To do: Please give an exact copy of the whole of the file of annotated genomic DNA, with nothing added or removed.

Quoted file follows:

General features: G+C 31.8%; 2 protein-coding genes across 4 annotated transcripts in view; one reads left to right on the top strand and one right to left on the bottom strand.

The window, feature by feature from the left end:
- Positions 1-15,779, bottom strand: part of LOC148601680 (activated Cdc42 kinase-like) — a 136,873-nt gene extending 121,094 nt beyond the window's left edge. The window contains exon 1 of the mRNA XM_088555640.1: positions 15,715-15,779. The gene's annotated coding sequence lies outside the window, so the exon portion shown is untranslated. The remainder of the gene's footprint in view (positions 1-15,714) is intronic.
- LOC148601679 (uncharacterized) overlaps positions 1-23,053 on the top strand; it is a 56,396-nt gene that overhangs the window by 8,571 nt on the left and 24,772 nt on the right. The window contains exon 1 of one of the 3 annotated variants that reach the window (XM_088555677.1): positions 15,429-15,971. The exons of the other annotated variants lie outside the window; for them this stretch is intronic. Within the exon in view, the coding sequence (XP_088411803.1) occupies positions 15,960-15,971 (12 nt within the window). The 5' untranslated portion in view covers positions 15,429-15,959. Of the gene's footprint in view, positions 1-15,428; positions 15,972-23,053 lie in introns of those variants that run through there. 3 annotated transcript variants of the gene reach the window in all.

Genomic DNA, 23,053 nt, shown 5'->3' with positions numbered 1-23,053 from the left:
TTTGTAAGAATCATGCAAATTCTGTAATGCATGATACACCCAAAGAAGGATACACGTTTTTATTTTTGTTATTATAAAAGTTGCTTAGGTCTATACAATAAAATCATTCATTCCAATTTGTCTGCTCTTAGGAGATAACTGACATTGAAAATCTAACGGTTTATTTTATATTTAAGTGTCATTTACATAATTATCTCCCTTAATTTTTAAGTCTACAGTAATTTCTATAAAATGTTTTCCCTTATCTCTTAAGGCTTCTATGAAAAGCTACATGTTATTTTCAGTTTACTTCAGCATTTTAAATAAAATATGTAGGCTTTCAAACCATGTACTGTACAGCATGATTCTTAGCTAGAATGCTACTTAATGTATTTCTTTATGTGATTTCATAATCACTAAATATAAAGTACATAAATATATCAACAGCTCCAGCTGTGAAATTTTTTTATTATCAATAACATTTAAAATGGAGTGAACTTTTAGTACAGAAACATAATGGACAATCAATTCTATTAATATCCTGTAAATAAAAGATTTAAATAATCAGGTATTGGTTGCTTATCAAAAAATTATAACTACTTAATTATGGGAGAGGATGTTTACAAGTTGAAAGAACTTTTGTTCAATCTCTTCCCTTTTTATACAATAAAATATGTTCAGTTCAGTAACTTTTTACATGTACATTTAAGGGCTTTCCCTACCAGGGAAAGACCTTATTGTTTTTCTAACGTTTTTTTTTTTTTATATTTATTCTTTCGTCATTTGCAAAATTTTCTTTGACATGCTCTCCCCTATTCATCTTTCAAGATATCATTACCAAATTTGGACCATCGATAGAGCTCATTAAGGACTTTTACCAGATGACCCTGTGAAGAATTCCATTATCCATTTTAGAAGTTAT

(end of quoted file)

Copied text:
General features: G+C 31.8%; 2 protein-coding genes across 4 annotated transcripts in view; one reads left to right on the top strand and one right to left on the bottom strand.

The window, feature by feature from the left end:
- Positions 1-15,779, bottom strand: part of LOC148601680 (activated Cdc42 kinase-like) — a 136,873-nt gene extending 121,094 nt beyond the window's left edge. The window contains exon 1 of the mRNA XM_088555640.1: positions 15,715-15,779. The gene's annotated coding sequence lies outside the window, so the exon portion shown is untranslated. The remainder of the gene's footprint in view (positions 1-15,714) is intronic.
- LOC148601679 (uncharacterized) overlaps positions 1-23,053 on the top strand; it is a 56,396-nt gene that overhangs the window by 8,571 nt on the left and 24,772 nt on the right. The window contains exon 1 of one of the 3 annotated variants that reach the window (XM_088555677.1): positions 15,429-15,971. The exons of the other annotated variants lie outside the window; for them this stretch is intronic. Within the exon in view, the coding sequence (XP_088411803.1) occupies positions 15,960-15,971 (12 nt within the window). The 5' untranslated portion in view covers positions 15,429-15,959. Of the gene's footprint in view, positions 1-15,428; positions 15,972-23,053 lie in introns of those variants that run through there. 3 annotated transcript variants of the gene reach the window in all.

Genomic DNA, 23,053 nt, shown 5'->3' with positions numbered 1-23,053 from the left:
TTTGTAAGAATCATGCAAATTCTGTAATGCATGATACACCCAAAGAAGGATACACGTTTTTATTTTTGTTATTATAAAAGTTGCTTAGGTCTATACAATAAAATCATTCATTCCAATTTGTCTGCTCTTAGGAGATAACTGACATTGAAAATCTAACGGTTTATTTTATATTTAAGTGTCATTTACATAATTATCTCCCTTAATTTTTAAGTCTACAGTAATTTCTATAAAATGTTTTCCCTTATCTCTTAAGGCTTCTATGAAAAGCTACATGTTATTTTCAGTTTACTTCAGCATTTTAAATAAAATATGTAGGCTTTCAAACCATGTACTGTACAGCATGATTCTTAGCTAGAATGCTACTTAATGTATTTCTTTATGTGATTTCATAATCACTAAATATAAAGTACATAAATATATCAACAGCTCCAGCTGTGAAATTTTTTTATTATCAATAACATTTAAAATGGAGTGAACTTTTAGTACAGAAACATAATGGACAATCAATTCTATTAATATCCTGTAAATAAAAGATTTAAATAATCAGGTATTGGTTGCTTATCAAAAAATTATAACTACTTAATTATGGGAGAGGATGTTTACAAGTTGAAAGAACTTTTGTTCAATCTCTTCCCTTTTTATACAATAAAATATGTTCAGTTCAGTAACTTTTTACATGTACATTTAAGGGCTTTCCCTACCAGGGAAAGACCTTATTGTTTTTCTAACGTTTTTTTTTTTTTATATTTATTCTTTCGTCATTTGCAAAATTTTCTTTGACATGCTCTCCCCTATTCATCTTTCAAGATATCATTACCAAATTTGGACCATCGATAGAGCTCATTAAGGACTTTTACCAGATGACCCTGTGAAGAATTCCATTATCCATTTTAGAAGTTAT